Over the next year, the United Nations will make a critical choice. Secretary-General Ban Ki-moon’s term ends Dec. 31, 2016, and a new leader will replace him. In the past, the election of a successor has taken place in the fall of a secretary-general’s final year in office, but the debate is heating up early this time around.

Since the birth of the United Nations in 1945, eight men, from Norway, Sweden, Burma (or Myanmar), Austria, Peru, Egypt, Ghana and South Korea have held this important post. The next secretary-general should be a woman.

The U.N. Charter states, “The Secretary-General shall be appointed by the General Assembly upon the recommendation of the Security Council.” This has traditionally meant a process of secret consultations by council members, primarily the council’s five permanent members — the United States, Britain, France, Russia and China. The transition to Ban’s successor has been a matter of speculation for months, and unofficial campaigning has already begun. The final choice must get affirmative votes from nine of the 15 Security Council members, with no objections from any of the veto-wielding permanent members. The final candidate will then be presented to the General Assembly for confirmation.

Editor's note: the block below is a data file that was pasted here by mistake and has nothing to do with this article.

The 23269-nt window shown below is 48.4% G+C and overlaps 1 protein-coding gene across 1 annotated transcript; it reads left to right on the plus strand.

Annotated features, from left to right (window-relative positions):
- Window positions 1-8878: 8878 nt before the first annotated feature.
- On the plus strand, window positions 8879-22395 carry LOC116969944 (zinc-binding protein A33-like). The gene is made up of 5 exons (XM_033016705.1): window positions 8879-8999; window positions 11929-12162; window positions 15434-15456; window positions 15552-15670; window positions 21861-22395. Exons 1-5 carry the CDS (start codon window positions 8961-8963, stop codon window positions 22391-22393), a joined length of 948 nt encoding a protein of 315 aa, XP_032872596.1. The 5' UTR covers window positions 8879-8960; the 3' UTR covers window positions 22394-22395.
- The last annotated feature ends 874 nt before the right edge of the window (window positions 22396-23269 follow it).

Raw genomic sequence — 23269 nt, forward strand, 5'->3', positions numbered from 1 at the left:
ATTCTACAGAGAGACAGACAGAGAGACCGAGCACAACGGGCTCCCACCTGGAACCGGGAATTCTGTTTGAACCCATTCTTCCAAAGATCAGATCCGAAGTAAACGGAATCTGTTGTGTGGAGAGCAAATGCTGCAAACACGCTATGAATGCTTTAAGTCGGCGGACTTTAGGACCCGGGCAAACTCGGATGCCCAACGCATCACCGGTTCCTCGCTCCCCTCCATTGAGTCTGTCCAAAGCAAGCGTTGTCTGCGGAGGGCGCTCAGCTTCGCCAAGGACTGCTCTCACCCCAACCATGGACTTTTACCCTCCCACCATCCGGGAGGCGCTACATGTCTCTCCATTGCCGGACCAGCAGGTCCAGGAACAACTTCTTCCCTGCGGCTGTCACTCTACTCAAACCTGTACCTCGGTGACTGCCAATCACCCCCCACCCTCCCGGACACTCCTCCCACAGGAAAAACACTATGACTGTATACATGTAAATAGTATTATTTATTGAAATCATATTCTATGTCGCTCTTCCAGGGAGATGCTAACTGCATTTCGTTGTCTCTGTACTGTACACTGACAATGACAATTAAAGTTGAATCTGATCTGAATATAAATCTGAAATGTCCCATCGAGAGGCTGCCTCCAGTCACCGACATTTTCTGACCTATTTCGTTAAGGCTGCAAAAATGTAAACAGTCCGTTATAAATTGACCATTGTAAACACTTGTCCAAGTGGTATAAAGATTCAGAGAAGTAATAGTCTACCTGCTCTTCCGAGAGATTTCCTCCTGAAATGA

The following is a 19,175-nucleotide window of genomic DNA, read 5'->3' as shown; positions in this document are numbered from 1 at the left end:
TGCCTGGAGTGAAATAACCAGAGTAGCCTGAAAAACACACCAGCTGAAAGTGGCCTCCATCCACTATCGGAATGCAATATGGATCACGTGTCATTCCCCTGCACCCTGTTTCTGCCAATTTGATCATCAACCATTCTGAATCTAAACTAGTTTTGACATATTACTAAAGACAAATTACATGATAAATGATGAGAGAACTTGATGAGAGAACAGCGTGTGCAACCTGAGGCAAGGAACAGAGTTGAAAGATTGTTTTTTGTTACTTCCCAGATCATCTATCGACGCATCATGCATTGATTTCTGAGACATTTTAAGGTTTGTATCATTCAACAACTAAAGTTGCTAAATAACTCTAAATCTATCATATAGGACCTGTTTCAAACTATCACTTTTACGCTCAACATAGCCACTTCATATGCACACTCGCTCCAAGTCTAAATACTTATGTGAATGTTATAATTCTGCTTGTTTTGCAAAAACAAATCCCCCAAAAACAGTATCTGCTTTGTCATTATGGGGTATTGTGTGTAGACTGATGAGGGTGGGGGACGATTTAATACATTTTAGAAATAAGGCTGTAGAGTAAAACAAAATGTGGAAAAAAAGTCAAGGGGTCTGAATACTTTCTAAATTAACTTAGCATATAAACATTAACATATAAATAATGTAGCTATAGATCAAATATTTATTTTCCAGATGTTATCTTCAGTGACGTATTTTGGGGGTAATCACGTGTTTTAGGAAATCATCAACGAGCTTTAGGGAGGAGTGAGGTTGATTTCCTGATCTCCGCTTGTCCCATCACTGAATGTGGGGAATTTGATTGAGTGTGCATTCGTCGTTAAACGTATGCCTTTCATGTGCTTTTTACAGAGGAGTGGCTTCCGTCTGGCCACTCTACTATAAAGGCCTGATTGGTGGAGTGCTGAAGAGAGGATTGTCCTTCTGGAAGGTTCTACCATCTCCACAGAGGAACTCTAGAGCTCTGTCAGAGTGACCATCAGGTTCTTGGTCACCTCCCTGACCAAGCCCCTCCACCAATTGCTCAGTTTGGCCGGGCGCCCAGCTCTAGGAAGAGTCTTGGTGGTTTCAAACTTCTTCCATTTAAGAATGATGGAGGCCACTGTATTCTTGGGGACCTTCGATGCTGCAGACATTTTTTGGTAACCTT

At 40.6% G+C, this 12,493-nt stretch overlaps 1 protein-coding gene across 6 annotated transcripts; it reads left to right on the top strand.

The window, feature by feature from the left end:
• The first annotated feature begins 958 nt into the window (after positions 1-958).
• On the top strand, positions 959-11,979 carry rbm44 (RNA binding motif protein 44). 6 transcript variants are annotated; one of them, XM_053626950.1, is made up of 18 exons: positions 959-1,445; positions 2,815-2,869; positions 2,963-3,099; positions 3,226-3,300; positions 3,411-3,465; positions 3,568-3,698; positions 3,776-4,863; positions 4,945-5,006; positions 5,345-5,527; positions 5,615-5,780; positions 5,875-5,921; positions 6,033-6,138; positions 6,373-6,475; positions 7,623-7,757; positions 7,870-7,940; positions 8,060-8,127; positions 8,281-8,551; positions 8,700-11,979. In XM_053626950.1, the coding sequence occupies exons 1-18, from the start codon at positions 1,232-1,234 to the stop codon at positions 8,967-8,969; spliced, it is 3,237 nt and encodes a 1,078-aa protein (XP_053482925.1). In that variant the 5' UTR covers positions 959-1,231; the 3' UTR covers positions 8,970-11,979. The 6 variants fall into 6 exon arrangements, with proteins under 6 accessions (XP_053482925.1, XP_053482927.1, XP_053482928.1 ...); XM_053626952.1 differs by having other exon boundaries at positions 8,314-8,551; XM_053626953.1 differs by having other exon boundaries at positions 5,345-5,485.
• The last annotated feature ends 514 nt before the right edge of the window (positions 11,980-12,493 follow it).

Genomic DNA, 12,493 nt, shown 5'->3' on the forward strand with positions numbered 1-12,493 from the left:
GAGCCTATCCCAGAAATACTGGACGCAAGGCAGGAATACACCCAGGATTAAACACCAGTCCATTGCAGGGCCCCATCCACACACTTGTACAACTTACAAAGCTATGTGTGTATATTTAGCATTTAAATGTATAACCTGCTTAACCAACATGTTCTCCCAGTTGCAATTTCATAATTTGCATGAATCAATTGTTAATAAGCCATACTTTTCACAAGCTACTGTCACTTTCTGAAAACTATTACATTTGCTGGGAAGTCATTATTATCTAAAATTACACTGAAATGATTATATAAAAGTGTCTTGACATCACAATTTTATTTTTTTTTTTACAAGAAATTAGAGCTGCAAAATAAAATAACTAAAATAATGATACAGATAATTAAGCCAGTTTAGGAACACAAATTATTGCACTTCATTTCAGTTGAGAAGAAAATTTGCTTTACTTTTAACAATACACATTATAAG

Historically, the General Assembly has confirmed secretaries-general by consensus. But in 1991 the U.N.’s Africa Group said it would call for a vote in the General Assembly if an African was not nominated. The group had enough states in its camp to defeat any non-African, and the Security Council responded. Similar pressure could be exerted today to encourage the council to select a woman.
The process has always been secretive. There is no transparency, no apparent search process, no job description and no pool of candidates. As far as anyone can tell, no woman has ever been seriously considered.